Blow, Blow, Thou Winter Wind- By: William Shakespeare

Blow, blow, thou winter wind
Thou art not so unkind
As man’s ingratitude;
Thy tooth is not so keen,
Because thou art not seen,
Although thy breath be rude.

Heigh-ho! sing, heigh-ho! unto the green holly:
Most freindship if feigning, most loving mere folly:
Then heigh-ho, the holly!
This life is most jolly.

Freeze, freeze thou bitter sky,
That does not bite so nigh
As benefits forgot:
Though thou the waters warp,
Thy sting is not so sharp
As a friend remembered not.
Heigh-ho! sing, heigh-ho! unto the green holly:
Most friendship is feigning, most loving mere folly:
Then heigh-ho, the holly!
This life is most jolly.

“I Wandered Lonely as a Cloud” By: William Wordsworth

I wandered lonely as a cloud

That floats on high o’er vales and hills,

When all at once I saw a crowd,

A host, of golden daffodils;

Beside the lake, beneath the trees,

Fluttering and dancing in the breeze.

Continuous as the stars that shine

And twinkle on the milky way,

They stretched in never-ending line

Along the margin of a bay:

Ten thousand saw I at a glance,

Tossing their heads in sprightly dance.

The waves beside them danced; but they

Out-did the sparkling waves in glee:

A poet could not but be gay,

In such a jocund company:

I gazed—and gazed—but little thought

What wealth the show to me had brought:

For oft, when on my couch I lie

In vacant or in pensive mood,

They flash upon that inward eye

Which is the bliss of solitude;

And then my heart with pleasure fills,

And dances with the daffodils.

It is not Always May – By: Henry Wadsworth Longfellow

The sun is bright,–the air is clear,

The darting swallows soar and sing.

And from the stately elms I hear

The bluebird prophesying Spring.

So blue you winding river flows,

It seems an outlet from the sky,

Where waiting till the west-wind blows,

The freighted clouds at anchor lie.

All things are new;–the buds, the leaves,

That gild the elm-tree’s nodding crest,

And even the nest beneath the eaves;–

There are no birds in last year’s nest!

All things rejoice in youth and love,

The fulness of their first delight!

And learn from the soft heavens above

The melting tenderness of night.

Maiden, that read’st this simple rhyme,

Enjoy thy youth, it will not stay;

Enjoy the fragrance of thy prime,

For oh, it is not always May!

Enjoy the Spring of Love and Youth,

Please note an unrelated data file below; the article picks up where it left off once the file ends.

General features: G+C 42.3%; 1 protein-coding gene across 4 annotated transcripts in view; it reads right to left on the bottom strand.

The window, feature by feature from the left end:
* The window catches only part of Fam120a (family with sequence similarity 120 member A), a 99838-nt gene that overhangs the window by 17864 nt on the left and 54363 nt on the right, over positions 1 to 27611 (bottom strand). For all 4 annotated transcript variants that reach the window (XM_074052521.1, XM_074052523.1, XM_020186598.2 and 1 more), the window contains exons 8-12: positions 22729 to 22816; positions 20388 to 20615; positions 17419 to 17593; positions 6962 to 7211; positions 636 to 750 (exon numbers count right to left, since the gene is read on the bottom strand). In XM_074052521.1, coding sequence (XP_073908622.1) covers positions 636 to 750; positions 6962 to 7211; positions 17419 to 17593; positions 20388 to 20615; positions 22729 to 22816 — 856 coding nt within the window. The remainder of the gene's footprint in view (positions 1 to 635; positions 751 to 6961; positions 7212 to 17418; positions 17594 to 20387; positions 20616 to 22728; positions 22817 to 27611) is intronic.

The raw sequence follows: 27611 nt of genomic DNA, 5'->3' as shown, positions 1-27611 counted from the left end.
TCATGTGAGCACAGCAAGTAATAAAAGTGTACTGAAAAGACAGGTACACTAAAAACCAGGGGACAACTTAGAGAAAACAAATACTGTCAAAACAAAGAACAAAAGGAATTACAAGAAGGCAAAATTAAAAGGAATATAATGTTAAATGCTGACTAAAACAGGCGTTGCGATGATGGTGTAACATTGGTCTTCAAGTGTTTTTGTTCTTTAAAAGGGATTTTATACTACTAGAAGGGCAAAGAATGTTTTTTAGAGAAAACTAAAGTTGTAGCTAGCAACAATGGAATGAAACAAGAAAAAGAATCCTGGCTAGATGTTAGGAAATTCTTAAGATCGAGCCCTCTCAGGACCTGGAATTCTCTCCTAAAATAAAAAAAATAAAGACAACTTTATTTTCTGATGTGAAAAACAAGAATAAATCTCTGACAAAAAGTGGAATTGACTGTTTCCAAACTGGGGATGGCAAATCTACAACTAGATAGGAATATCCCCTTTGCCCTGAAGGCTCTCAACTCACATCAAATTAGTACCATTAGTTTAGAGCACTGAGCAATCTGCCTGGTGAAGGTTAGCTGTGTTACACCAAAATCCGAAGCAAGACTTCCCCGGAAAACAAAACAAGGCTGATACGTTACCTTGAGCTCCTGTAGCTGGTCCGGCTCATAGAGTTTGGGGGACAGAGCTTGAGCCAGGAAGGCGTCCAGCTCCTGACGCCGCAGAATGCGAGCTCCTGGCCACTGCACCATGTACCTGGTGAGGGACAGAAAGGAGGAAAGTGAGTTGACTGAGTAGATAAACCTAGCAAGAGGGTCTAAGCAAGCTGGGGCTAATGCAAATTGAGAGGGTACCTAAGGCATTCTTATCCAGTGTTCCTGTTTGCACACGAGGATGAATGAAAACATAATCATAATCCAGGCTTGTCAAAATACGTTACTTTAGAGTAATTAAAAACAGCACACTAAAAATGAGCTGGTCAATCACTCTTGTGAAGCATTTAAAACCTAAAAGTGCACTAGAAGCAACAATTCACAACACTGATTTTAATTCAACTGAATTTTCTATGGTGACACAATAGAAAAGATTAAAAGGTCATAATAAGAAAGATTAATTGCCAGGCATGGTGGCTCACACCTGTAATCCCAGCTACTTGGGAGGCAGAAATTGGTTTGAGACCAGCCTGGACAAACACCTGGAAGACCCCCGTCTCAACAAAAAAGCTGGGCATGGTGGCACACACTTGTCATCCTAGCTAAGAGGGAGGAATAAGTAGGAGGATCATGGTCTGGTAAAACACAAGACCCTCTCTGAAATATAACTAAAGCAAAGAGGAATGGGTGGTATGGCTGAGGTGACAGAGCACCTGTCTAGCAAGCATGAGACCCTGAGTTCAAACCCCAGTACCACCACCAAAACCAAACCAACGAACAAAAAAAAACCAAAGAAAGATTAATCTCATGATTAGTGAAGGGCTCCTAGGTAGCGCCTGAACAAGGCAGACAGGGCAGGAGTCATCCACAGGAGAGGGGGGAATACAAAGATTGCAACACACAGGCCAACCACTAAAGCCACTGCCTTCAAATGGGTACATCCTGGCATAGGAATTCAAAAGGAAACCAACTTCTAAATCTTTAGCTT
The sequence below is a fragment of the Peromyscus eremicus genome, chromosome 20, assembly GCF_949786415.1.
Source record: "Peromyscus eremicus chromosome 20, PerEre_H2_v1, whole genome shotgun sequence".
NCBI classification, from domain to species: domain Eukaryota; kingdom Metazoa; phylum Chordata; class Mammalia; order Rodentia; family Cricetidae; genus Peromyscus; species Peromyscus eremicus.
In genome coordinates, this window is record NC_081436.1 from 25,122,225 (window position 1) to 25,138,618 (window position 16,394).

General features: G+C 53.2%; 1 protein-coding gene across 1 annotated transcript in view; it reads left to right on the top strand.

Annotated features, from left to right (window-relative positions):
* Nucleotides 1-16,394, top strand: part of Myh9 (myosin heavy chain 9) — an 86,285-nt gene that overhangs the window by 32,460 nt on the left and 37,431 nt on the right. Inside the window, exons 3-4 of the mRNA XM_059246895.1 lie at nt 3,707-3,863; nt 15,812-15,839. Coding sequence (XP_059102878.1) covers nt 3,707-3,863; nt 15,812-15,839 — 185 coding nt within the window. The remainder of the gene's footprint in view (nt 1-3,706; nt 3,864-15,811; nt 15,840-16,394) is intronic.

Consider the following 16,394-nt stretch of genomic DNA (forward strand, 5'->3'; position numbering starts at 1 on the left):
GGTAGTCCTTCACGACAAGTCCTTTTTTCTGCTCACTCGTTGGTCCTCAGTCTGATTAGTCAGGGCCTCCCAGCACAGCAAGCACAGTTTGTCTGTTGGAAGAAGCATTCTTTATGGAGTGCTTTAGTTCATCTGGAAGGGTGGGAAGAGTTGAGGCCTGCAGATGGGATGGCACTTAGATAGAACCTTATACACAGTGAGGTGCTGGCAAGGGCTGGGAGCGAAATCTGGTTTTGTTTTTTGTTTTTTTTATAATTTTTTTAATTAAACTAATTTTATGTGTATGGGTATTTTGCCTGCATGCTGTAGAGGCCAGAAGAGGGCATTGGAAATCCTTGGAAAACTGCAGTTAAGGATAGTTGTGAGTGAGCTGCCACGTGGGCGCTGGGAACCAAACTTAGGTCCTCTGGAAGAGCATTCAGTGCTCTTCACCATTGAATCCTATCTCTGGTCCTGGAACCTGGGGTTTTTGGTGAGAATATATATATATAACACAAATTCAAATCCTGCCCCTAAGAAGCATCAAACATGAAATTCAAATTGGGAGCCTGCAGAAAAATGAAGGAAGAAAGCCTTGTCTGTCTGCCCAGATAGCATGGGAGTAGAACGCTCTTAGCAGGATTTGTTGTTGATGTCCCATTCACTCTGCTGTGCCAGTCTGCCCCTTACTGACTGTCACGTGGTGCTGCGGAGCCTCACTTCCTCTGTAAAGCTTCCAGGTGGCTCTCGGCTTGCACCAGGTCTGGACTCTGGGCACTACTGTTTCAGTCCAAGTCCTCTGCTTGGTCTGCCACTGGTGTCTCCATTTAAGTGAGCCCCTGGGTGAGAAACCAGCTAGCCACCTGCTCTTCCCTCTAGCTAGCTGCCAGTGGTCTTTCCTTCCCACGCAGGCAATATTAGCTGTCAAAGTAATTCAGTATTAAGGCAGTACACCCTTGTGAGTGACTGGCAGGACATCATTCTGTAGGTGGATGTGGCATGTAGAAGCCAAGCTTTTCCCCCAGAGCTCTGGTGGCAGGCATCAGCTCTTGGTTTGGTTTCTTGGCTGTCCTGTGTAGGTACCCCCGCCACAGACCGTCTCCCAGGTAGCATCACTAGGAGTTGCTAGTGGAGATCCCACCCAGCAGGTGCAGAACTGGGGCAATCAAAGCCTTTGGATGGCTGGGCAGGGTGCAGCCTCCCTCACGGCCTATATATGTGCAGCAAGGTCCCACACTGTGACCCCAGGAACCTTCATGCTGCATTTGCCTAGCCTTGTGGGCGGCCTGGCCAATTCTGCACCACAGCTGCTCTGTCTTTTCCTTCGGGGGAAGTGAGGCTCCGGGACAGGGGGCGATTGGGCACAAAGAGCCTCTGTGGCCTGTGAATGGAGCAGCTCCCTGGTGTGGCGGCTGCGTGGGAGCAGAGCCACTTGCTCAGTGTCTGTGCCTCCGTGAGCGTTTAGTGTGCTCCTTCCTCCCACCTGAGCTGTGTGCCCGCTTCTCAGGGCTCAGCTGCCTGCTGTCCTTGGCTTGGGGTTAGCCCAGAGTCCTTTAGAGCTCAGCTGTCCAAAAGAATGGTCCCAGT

To some good angel leave the rest;

For Time will teach thee soon the truth,

There are no birds in last year’s nest!

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How far can a person go to fulfill the dreams of someone else? Find out in the pages of Dream’s Sake, a general fiction novel by Jyoti Arora. For more information and free preview of first chapter, please visit: http://www.jyotiarora.com/dream-s-sake

Let me go where’er I will. By: Ralph Waldo Emerson

Let me go where’er I will,

     I hear a sky-born music still:

     It sounds from all things old,

       It sounds from all things young,

     From all that’s fair, from all that’s foul,

       Peals out a cheerful song.

     It is not only in the rose,

       It is not only in the bird,

     Not only where the rainbow glows,

       Nor in the song of woman heard,

     But in the darkest, meanest things

     There alway, alway something sings.

     ‘Tis not in the high stars alone,

       Nor in the cup of budding flowers,

     Nor in the redbreast’s mellow tone,

       Nor in the bow that smiles in showers,

     But in the mud and scum of things

     There alway, alway something sings.

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How far can a person go to fulfill the dreams of someone else? Find out in the pages of Dream’s Sake, a general fiction novel by Jyoti Arora. For more information and free preview of first chapter, please visit: http://www.jyotiarora.com/dream-s-sake

~*~The Solitary Reaper~*~ William Wordsworth. 1770–1850

If ever I seek to find my own reflection in a verse, then the first four lines of this beautiful poem are most likely where I’ll have to face it. I just hope if the first few lines are true, the last two of the same stanza would prove true too and the song that I’m trying to sing would be borne on the wings of wind and spread far and wide.

~*~

BEHOLD her, single in the field,

  Yon solitary Highland Lass!

Reaping and singing by herself;

  Stop here, or gently pass!

Alone she cuts and binds the grain,                  5

And sings a melancholy strain;

O listen! for the Vale profound

Is overflowing with the sound.

No Nightingale did ever chaunt

  More welcome notes to weary bands    10

Of travellers in some shady haunt,

  Among Arabian sands:

A voice so thrilling ne’er was heard

In spring-time from the Cuckoo-bird,

Breaking the silence of the seas                  15

Among the farthest Hebrides.

Will no one tell me what she sings?—

  Perhaps the plaintive numbers flow

For old, unhappy, far-off things,

  And battles long ago:     20

Or is it some more humble lay,

Familiar matter of to-day?

Some natural sorrow, loss, or pain,

That has been, and may be again?

Whate’er the theme, the Maiden sang    25

  As if her song could have no ending;

I saw her singing at her work,

  And o’er the sickle bending;—

I listen’d, motionless and still;

And, as I mounted up the hill,      30

The music in my heart I bore,

Long after it was heard no more.

How far can a person go to fulfill the dreams of someone else?

Find out in the pages of Dream’s Sake, a general fiction novel by Jyoti Arora.

For more information and free preview of first chapter click on the picture or visit:www,jyotiarora.com

Dream's Sake A Novel by Jyoti Arora
Dream’s Sake
A Novel by Jyoti Arora